The power of social connection
The relationship between Parkinson's disease severity and quality of Life: The role of social functioning
Esztella Vezer was running a choir for people with Parkinson’s as part of her Master’s research when she noticed additional benefits beyond those she’d designed her study to track.
Not only did their voices grow stronger and louder as they participated in the choir, but the singers also gained confidence.
“People really came out of their shells,” says Vezer, a PhD student in psychology at Toronto’s Ryerson University-Yeates School of Graduate Studies. “You could really tell it was enriching their lives.”
Vezer’s experience with the choir led her to wonder just how much social interaction and social support affect the way people with Parkinson’s perceive their quality of life.
Researchers already know many people with Parkinson’s report having a high quality of life despite the challenges of motor and non-motor symptoms.
Now Vezer is honing in on what types of social activities and what kinds of support affect the way people with severe symptoms view their lives.
She’s recruiting about 550 people with Parkinson’s to fill out questionnaires recounting their social activities or interaction and describing the kinds of support they receive.
That support can be tangible, such as financial assistance or help with transportation, or less tangible emotional support, including belonging to a support group or having someone to talk to about their experiences.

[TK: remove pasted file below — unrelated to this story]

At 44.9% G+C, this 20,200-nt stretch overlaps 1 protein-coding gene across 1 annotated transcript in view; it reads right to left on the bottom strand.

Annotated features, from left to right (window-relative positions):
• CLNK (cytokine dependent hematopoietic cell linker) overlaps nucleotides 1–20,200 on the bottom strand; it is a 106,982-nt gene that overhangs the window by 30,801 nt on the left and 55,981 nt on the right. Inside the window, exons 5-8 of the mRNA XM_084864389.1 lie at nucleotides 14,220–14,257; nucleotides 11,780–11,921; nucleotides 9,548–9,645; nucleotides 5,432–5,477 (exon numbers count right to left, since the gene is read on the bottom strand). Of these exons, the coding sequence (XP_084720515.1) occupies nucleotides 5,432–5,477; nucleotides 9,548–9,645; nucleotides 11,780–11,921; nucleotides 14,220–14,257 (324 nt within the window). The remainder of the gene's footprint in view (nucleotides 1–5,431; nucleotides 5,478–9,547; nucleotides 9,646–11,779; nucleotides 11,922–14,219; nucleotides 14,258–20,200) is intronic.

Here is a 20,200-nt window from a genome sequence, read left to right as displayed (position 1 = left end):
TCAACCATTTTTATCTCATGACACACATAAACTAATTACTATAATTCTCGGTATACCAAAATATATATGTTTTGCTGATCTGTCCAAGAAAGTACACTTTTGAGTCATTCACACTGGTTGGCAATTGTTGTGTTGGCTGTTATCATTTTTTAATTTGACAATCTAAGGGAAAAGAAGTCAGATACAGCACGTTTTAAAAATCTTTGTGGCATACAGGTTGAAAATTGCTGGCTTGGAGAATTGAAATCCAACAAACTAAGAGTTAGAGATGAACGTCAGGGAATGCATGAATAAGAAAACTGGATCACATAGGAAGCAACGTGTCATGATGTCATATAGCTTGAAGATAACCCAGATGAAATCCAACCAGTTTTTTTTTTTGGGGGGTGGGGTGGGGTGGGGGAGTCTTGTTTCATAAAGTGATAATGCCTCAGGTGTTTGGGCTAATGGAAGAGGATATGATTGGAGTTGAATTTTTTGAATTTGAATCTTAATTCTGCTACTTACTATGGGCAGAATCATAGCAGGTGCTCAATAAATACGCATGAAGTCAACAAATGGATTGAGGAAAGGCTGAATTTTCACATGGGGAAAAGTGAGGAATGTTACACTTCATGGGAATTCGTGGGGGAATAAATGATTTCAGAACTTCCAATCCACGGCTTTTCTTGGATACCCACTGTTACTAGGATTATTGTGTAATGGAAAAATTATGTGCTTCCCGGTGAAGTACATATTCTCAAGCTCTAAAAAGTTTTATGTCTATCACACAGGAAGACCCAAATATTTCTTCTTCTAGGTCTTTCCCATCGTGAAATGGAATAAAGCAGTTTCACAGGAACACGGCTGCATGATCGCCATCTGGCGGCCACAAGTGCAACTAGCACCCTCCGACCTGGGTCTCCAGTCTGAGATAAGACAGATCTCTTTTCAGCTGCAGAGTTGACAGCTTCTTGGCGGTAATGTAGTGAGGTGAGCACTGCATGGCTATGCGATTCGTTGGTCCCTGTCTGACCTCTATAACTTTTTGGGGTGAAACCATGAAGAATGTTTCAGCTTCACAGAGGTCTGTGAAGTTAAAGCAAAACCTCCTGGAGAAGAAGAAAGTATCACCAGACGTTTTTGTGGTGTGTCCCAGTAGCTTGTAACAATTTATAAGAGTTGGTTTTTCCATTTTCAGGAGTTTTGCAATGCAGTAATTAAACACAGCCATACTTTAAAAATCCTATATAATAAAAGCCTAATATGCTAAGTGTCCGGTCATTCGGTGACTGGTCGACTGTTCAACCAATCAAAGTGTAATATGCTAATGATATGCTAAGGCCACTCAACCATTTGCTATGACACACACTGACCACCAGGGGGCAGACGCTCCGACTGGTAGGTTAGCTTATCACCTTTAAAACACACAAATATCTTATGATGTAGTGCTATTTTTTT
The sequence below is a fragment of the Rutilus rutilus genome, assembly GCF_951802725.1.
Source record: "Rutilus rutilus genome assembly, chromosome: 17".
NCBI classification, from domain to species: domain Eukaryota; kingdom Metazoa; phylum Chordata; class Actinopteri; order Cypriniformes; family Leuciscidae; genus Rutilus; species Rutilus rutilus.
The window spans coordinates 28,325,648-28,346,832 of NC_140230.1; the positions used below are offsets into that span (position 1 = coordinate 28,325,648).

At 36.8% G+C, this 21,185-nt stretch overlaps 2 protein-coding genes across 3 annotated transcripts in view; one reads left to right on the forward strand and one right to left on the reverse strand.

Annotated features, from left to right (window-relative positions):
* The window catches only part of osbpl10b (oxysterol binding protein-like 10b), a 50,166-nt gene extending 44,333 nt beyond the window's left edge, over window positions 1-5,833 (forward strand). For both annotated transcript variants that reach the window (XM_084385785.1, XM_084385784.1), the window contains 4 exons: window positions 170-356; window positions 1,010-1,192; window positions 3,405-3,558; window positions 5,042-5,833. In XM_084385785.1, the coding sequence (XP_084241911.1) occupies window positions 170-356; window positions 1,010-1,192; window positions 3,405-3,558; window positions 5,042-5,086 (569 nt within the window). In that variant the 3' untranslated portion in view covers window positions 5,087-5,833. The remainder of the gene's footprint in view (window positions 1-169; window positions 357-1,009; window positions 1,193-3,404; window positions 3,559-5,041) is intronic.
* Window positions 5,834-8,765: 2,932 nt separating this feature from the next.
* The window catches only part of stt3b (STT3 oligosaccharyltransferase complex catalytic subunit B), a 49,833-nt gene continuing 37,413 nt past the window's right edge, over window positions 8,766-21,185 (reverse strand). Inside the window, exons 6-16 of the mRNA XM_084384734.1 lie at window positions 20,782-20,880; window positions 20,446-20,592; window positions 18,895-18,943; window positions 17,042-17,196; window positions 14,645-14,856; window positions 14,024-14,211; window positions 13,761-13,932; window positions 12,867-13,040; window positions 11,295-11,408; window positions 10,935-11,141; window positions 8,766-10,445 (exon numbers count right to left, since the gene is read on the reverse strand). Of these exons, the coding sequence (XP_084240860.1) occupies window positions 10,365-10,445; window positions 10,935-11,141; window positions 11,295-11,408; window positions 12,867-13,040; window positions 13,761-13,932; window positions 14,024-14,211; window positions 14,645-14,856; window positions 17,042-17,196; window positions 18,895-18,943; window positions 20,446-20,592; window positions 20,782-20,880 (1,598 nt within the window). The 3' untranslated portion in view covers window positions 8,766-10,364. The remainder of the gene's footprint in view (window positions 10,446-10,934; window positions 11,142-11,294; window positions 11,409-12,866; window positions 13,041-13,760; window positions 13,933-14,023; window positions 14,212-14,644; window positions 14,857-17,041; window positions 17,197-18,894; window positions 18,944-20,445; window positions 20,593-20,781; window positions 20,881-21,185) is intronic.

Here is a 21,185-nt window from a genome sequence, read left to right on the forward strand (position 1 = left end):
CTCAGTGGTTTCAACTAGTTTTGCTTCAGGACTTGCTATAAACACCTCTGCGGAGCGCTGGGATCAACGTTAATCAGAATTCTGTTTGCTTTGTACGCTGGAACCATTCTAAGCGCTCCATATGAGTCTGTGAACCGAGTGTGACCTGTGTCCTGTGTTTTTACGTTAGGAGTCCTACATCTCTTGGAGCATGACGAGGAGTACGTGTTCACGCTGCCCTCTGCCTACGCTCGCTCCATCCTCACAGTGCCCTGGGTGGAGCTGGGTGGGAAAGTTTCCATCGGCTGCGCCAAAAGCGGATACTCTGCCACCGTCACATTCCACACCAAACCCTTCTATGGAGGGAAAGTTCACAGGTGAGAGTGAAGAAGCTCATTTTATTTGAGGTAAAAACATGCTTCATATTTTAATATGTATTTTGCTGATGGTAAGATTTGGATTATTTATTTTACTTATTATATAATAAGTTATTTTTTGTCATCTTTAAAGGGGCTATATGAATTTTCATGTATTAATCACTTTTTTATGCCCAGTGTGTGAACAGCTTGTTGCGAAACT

All these factors can improve the way people experience their lives, Vezer says.
“Through statistical analysis, we are going to see whether the relationship between Parkinson’s symptoms and quality of life is different based on the level of social support, social participation,” she says.
Vezer expects that, as was the case for the choir members, participating in social activities and having others to talk to will improve quality of life.
Even people who are severely limited in mobility or communication may rate themselves highly, she says.
“People who are able to harness social relationships or are more keen on going out and doing things despite their challenges – those are the people we expect will report less of an impact on their quality of life,” she says.
Vezer’s findings could be used to design future programs to better support people with Parkinson’s.
“Quality of life is one of the most important outcome measures that both people with Parkinson’s and researchers cite – how happy you are in life,” she says. “We can change that without changing the disease.”